My Family Is Becoming a Minimalist by Christmas

Image source: Thinkstock
Image source: Thinkstock

I have never been a collector of “stuff.” Before purchasing my first home in 2008, I had a habit of moving every few years. Sometimes every few months. And with every move, I purged. I always preferred to spend my money on experiences — like travel, elaborate meals, or outings with friends — over tangible items that seemed mostly meant for collecting dust.

Then I became a mother, and the stuff just sort of started piling up. I’m not even really sure how it happened. One day I was living a clutter-free existence, and the next I was drowning in baby gear and stuffed animals.

So when I first read about the concept of minimalizing, I immediately thought, “Yes! That is so me!” Ever since then, I’ve been on a mission to cut down on the “things.” My daughter is still 2, making now the time to start this shift in our lives before she is old enough to notice the difference. I am proud to say I already have a few truckloads worth of stuff to give away to charity, and I’m not even done yet. Though, I’m close. I hope to have our house completely minimalized by Christmas.

Awkward timing, right?

Because you see, the other thing I have never been big on is gifts. I hate the obligatory gift giving that accompanies the holidays. And not because I’m selfish and dislike spending my money on others, but because I feel like the holidays bring about this “need” to give rather than a true desire. Checking people off your list often involves giving gifts with little to no thought. Lotion sets and random trinkets — the kind of things no one actually needs. The stuff that just adds to the clutter.

I hate it.

Anytime I’ve ever taken a love languages test, gift giving has always ranked last for me. It is not how I feel or show love. I’m more of a quality time or acts of services kind of girl. To me, the holidays should be about making memories with the people you love (sledding, baking cookies, playing with the nativity scene, drinking hot chocolate, etc.). Not comparing your loot to someone else’s. I get that for other people, gift-giving people, there is a true joy in giving. And I try really hard to respect that.

But this year, with the questions already coming in about what my daughter wants for Christmas, I find myself cringing. I just cleaned our entire house out. I just cut us down to only the things that bring us true joy. I just created an atmosphere where we can actually see everything we own. I don’t want to start adding to the pile again. And perhaps more importantly, I don’t want my girl growing up thinking that should be what the holidays are about.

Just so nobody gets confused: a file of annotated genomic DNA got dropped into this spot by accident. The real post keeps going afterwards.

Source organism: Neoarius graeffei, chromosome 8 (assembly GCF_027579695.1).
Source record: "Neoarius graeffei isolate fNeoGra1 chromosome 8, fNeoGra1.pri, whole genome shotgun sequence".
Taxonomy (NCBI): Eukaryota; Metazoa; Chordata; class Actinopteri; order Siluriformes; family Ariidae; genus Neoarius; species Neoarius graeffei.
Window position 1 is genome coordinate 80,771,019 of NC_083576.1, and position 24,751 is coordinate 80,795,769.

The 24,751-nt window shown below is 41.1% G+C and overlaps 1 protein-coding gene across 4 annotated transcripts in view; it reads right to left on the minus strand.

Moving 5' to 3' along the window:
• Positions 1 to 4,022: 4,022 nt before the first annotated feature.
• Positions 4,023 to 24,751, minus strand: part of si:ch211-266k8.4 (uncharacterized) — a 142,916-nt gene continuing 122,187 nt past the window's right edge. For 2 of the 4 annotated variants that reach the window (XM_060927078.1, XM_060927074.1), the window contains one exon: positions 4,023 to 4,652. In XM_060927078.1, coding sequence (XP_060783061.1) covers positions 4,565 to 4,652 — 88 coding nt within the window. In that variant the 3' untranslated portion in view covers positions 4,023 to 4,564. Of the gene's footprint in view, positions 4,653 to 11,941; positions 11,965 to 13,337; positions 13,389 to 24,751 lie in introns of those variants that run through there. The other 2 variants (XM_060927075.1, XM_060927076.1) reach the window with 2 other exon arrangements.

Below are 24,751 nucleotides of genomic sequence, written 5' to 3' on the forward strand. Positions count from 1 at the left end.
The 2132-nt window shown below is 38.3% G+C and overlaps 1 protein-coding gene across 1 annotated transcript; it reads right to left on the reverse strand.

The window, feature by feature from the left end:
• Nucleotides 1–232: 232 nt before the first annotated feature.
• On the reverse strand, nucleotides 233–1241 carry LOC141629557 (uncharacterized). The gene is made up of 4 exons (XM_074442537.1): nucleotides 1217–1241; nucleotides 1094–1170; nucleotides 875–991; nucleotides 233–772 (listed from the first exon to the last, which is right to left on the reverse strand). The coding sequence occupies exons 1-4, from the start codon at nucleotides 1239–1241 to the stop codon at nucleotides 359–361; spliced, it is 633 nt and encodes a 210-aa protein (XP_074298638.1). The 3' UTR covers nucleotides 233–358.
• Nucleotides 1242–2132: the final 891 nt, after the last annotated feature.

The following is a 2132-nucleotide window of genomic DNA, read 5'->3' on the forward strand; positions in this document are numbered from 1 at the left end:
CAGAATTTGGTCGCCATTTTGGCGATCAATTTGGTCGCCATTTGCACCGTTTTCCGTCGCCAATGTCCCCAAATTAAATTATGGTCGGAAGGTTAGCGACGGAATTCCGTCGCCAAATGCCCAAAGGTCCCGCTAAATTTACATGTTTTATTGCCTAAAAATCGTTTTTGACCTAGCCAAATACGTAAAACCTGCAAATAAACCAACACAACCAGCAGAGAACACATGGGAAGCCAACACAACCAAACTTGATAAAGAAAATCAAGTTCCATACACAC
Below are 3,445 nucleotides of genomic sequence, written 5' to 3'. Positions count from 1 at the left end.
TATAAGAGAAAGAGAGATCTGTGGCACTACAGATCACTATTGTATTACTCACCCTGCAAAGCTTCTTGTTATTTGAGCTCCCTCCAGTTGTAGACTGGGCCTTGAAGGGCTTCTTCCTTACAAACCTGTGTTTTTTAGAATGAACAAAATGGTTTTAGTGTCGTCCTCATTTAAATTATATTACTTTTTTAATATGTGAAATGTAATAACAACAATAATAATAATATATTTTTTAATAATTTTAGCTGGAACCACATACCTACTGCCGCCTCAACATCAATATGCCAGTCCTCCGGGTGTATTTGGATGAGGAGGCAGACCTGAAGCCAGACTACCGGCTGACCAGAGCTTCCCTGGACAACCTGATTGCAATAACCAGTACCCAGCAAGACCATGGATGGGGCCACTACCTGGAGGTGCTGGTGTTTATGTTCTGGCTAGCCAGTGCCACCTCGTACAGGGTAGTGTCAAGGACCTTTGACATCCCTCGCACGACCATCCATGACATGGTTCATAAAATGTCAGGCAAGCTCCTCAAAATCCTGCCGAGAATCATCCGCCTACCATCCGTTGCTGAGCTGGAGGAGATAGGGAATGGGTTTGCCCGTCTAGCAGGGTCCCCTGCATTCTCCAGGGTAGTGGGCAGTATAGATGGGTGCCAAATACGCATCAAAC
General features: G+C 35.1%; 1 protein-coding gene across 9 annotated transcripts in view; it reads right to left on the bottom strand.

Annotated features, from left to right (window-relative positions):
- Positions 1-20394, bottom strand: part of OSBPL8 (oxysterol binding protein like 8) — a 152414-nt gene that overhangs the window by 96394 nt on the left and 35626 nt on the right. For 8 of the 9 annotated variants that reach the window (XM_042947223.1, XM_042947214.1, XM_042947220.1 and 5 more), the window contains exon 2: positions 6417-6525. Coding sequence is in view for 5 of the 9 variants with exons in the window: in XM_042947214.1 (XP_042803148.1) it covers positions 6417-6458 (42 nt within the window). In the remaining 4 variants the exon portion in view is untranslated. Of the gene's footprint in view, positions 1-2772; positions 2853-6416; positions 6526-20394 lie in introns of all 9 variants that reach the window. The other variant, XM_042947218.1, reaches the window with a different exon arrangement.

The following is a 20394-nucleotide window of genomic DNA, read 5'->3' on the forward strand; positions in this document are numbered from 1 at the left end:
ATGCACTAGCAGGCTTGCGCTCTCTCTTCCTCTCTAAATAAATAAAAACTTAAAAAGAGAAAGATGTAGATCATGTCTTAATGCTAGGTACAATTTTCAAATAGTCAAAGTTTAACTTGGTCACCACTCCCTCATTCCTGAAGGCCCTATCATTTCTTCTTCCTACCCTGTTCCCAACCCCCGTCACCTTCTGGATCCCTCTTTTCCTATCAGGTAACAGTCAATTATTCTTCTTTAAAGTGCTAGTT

So I’m torn. My grandmother reminded me the other day that while it is great that I want to instill a love of experiences over things in my girl, we have family members who live thousands of miles away and have limited opportunities to share those experiences with her. And I get that. I know it is neither kind nor in the holiday spirit to try to enforce my philosophy of giving on anyone else when it comes to how they express their love for my little girl. And after all, isn’t it just so special that she has so many people who love her?

Of course it is. But how to find the balance?

My Christmas shopping is already done. She is getting a trip to San Diego in January (an experience for us to share) and then a few small items that were chosen with a lot of thought and heart. And even there, I will be enforcing a one-in-one-out rule.

What’s that, you ask? When I was a little girl, I distinctly remember that after every Christmas, my parents would have us go through all our stuff and pick out a few items for charity. It was the reminder of how lucky we were to have presents to open, and an opportunity to think of others. I have always planned on engaging in the same tradition with my daughter, only now, we’ll use the one-in-one-out rule to make that happen. She can keep whatever she wants (and I can too, for that matter), but we’ll both have to select the same number of items to give to charity as we receive.

I don’t plan on dictating whether the items she chooses for charity be from the new stuff or the old. Which means that someone could give her a Christmas present that winds up in the charity pile by New Year. Is that mean? Maybe. It isn’t meant to be, but I could absolutely understand how it could potentially lead to hurt feelings. I’m just not sure how else to manage it. We live in a 780-square-foot condo. Our space has always been limited. And I can’t get to a point where we are drowning in stuff again.

I just won’t.

Ultimately, I hope my girl grows up remembering the holidays as a time spent with people we love. I hope she values the experiences over the things, and focuses on the joy of the holiday over what she acquires. I want her to take away the true meaning of Christmas, not the commercialism of it all.

I just wish there was some way to gently send that same message to our friends and family. This holiday season, we don’t need more stuff. We just need more love, more laughter, and more you.

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Article Posted 4 years Ago

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